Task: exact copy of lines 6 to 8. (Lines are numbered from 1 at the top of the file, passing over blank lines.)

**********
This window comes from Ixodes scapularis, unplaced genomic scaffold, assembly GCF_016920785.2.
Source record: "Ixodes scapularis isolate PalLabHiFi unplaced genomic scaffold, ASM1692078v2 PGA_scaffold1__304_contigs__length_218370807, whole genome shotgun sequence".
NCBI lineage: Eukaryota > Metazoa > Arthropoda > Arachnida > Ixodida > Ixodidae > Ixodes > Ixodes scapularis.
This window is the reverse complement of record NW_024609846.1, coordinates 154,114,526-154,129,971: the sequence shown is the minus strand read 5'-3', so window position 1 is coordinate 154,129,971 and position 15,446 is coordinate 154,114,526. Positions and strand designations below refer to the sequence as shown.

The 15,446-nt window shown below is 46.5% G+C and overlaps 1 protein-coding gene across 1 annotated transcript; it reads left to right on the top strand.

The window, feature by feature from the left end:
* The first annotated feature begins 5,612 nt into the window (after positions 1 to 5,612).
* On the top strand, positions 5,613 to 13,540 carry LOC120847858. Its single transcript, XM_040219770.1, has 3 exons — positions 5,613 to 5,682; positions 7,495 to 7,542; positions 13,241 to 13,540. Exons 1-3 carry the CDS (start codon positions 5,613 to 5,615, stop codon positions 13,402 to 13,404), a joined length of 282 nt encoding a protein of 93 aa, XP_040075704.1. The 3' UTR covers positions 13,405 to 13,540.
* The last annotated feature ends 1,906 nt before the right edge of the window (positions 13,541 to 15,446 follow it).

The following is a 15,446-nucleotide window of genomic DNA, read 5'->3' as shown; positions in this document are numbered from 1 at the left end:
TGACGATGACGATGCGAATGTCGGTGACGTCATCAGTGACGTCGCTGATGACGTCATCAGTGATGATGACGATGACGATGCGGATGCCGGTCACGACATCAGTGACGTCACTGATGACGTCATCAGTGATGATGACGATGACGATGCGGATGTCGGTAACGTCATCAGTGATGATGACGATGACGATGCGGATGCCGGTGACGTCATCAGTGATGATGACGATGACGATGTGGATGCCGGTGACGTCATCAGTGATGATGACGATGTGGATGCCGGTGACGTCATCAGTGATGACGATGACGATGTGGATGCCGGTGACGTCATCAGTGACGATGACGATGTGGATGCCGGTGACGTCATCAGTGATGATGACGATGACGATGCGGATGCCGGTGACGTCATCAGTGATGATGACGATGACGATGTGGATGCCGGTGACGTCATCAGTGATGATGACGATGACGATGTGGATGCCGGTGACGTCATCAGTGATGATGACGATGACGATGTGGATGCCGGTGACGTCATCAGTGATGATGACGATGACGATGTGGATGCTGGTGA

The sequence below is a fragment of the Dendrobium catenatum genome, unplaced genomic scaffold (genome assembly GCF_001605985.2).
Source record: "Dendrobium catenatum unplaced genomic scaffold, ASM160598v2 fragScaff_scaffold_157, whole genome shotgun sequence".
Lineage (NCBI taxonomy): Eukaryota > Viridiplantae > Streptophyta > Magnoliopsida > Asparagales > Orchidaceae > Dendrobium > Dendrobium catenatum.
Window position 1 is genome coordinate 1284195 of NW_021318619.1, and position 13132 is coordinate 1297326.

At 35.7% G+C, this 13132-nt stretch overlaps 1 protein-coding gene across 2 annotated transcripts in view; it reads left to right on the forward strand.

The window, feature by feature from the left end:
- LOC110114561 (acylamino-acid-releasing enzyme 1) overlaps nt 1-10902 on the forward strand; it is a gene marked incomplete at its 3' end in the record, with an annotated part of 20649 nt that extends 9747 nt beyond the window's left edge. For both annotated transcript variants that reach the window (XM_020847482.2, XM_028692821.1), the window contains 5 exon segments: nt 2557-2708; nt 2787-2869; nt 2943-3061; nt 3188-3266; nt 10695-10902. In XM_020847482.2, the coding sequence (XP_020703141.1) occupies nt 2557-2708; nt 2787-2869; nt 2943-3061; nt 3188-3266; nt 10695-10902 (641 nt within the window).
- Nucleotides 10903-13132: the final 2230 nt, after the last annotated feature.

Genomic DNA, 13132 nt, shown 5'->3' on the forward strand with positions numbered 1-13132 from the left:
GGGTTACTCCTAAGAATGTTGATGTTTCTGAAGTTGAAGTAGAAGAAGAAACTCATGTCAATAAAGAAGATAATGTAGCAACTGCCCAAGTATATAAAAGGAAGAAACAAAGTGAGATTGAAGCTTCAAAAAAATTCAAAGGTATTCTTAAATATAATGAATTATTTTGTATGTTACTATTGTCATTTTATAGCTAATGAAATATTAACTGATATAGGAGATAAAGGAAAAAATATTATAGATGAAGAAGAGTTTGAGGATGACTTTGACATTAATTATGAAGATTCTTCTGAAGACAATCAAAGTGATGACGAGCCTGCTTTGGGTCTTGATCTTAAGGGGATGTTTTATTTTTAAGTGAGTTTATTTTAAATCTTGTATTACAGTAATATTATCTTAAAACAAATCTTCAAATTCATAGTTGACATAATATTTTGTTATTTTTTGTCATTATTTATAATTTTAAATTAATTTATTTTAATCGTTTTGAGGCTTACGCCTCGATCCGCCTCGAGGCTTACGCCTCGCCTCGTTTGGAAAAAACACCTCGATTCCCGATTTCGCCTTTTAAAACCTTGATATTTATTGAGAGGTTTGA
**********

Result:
The window, feature by feature from the left end:
* The first annotated feature begins 5,612 nt into the window (after positions 1 to 5,612).
* On the top strand, positions 5,613 to 13,540 carry LOC120847858. Its single transcript, XM_040219770.1, has 3 exons — positions 5,613 to 5,682; positions 7,495 to 7,542; positions 13,241 to 13,540. Exons 1-3 carry the CDS (start codon positions 5,613 to 5,615, stop codon positions 13,402 to 13,404), a joined length of 282 nt encoding a protein of 93 aa, XP_040075704.1. The 3' UTR covers positions 13,405 to 13,540.